The facility hoped to adhere to Letchworth’s dream of optimal and ethical care of patients, and it was his hope that the institution would serve as a model institution of humane practice. Patients were to be taught and helped so that they could explore the hope of returning into society, as opposed to being oppressed and locked away, receiving little care from the doctors and nurses who were responsible for them. As the years went on, this dream of Letchworth’s was shattered, and abuse and neglect became more prevalent than ever. According to Geraldo Rivera, a newscaster for WABC-TV, in 1972, there were observed to be “…at least 300 able-bodied patients, both physically and mentally able to work outside the institution, are not being allowed to. They’re being used to fill the places of the too few employees, and are paid two dollars a week for their efforts.” Children were left in the asylums, unsupervised and unclothed due to the understaffing of nurses and caretakers at the facility. A good percentage of the children who resided at Letchworth were very bright, and not subject to any mental disability or incapacitation…they were simply abandoned by their parents and left to the state. Besides being blatantly neglected, many patients were both physically and sexually abused by employees. Shortly before Letchworth Village closed its doors in 1996, even employees complained of abuse from fellow employees at the hospital. In the 1980s, Rockland county created a building for teachers, where they would be trained and certified.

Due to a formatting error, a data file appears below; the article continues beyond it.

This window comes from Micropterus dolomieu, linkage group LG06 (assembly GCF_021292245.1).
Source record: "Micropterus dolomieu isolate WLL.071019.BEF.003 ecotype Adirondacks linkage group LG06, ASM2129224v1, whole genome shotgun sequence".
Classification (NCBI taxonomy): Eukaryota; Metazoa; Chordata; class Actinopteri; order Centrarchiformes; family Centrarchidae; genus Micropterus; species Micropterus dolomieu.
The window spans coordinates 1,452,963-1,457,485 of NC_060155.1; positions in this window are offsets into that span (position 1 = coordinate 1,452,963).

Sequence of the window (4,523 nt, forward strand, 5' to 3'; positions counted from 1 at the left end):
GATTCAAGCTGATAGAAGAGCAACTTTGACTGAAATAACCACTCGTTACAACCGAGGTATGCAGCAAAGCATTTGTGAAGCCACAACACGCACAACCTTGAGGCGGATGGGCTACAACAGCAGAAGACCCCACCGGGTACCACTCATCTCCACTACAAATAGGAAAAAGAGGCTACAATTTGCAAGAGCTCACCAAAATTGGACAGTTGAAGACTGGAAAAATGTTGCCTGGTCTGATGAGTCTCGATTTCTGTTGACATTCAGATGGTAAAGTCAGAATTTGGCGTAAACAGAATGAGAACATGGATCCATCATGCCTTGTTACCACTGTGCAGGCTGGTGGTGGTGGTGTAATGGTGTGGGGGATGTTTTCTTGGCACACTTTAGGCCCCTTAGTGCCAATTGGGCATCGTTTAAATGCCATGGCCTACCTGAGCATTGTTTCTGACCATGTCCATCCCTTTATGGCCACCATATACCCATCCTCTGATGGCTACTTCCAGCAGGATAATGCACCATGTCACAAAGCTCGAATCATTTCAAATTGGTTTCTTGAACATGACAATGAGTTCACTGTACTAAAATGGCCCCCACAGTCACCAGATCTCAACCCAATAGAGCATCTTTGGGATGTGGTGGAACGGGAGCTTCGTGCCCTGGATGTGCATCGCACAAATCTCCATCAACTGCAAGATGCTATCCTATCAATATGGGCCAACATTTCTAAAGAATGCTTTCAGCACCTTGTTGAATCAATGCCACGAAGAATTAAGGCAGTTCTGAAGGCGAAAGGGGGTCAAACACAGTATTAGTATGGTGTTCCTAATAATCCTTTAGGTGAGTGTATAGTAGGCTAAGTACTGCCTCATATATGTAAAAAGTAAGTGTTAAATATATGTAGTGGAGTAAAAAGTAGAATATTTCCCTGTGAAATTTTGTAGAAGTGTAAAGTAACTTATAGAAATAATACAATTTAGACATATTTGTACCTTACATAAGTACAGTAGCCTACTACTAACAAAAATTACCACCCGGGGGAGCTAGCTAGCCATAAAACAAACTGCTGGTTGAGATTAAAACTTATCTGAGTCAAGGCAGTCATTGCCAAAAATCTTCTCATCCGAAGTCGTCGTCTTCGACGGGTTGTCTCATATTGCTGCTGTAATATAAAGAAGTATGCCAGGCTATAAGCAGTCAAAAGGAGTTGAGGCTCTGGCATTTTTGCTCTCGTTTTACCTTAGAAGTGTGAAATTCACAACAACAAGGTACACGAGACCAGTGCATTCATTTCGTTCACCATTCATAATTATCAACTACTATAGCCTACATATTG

Today, Letchworth village sits on the same 163 acres of land where it was originally developed. Part of it has been transformed into a junior high school, which serves students in the Haverstraw-Stony Point area. The buildings have been subject to graffiti, deterioration, and even three reported cases of severely damaging arson in the past six years. I spoke with first-year student Emma Caster-Dudzick, who has toured these buildings herself. Emma found out about Letchworth through kids at her school, who she says attend mostly at night. Emma reflected on the sensory images that she experienced during her visit to Letchworth Village, “Everything about the place is dirty, old, and creepy. Walking into the buildings involves stepping over a lot of crumbling drywall, cigarette butts, and overgrown vegetation. And once you’re inside, it’s very, very dark, and the walls are covered in spray paint. It tells you that a lot of people have been there since it closed. I remember an old toilet, and bed frames, and books. Things look very wrecked up and toyed with. Every surface was dirty and old.” While at Letchworth, Emma did not run into any other visitors, but she did run into police who happened to be patrolling the area. Her meeting with the local law enforcement was not pleasant. “There were no police there until the end of our visit”, Caster-Dudzick says. “They told us to leave, and said that they would have arrested us for criminal trespassing had they seen us actually emerging from a building.”